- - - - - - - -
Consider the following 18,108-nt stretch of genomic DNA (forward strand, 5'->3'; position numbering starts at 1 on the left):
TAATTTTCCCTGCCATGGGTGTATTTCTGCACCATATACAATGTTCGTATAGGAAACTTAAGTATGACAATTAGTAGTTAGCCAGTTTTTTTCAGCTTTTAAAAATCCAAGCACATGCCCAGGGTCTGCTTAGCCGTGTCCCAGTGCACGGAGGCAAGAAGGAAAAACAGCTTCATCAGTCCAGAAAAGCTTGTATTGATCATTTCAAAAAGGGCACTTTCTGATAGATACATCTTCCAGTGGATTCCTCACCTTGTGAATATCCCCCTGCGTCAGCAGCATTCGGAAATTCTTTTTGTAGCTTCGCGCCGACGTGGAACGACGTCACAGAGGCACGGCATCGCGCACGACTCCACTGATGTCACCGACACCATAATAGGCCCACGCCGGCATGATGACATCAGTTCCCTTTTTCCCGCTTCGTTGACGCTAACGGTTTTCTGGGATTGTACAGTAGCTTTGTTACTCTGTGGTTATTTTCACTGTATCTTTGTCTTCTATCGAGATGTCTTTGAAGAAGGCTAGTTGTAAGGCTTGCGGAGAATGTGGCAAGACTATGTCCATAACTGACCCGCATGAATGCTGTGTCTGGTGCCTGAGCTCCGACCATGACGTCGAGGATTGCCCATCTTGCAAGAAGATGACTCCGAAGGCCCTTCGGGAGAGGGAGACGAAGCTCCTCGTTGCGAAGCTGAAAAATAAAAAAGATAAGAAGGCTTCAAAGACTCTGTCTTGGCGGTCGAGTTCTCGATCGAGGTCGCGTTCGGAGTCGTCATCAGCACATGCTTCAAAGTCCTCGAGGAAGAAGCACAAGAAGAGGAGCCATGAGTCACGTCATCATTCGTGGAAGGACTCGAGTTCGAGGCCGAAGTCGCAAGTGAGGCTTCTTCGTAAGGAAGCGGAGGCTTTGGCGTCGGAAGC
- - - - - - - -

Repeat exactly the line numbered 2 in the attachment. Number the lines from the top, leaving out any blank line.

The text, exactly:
TAATTTTCCCTGCCATGGGTGTATTTCTGCACCATATACAATGTTCGTATAGGAAACTTAAGTATGACAATTAGTAGTTAGCCAGTTTTTTTCAGCTTTTAAAAATCCAAGCACATGCCCAGGGTCTGCTTAGCCGTGTCCCAGTGCACGGAGGCAAGAAGGAAAAACAGCTTCATCAGTCCAGAAAAGCTTGTATTGATCATTTCAAAAAGGGCACTTTCTGATAGATACATCTTCCAGTGGATTCCTCACCTTGTGAATATCCCCCTGCGTCAGCAGCATTCGGAAATTCTTTTTGTAGCTTCGCGCCGACGTGGAACGACGTCACAGAGGCACGGCATCGCGCACGACTCCACTGATGTCACCGACACCATAATAGGCCCACGCCGGCATGATGACATCAGTTCCCTTTTTCCCGCTTCGTTGACGCTAACGGTTTTCTGGGATTGTACAGTAGCTTTGTTACTCTGTGGTTATTTTCACTGTATCTTTGTCTTCTATCGAGATGTCTTTGAAGAAGGCTAGTTGTAAGGCTTGCGGAGAATGTGGCAAGACTATGTCCATAACTGACCCGCATGAATGCTGTGTCTGGTGCCTGAGCTCCGACCATGACGTCGAGGATTGCCCATCTTGCAAGAAGATGACTCCGAAGGCCCTTCGGGAGAGGGAGACGAAGCTCCTCGTTGCGAAGCTGAAAAATAAAAAAGATAAGAAGGCTTCAAAGACTCTGTCTTGGCGGTCGAGTTCTCGATCGAGGTCGCGTTCGGAGTCGTCATCAGCACATGCTTCAAAGTCCTCGAGGAAGAAGCACAAGAAGAGGAGCCATGAGTCACGTCATCATTCGTGGAAGGACTCGAGTTCGAGGCCGAAGTCGCAAGTGAGGCTTCTTCGTAAGGAAGCGGAGGCTTTGGCGTCGGAAGC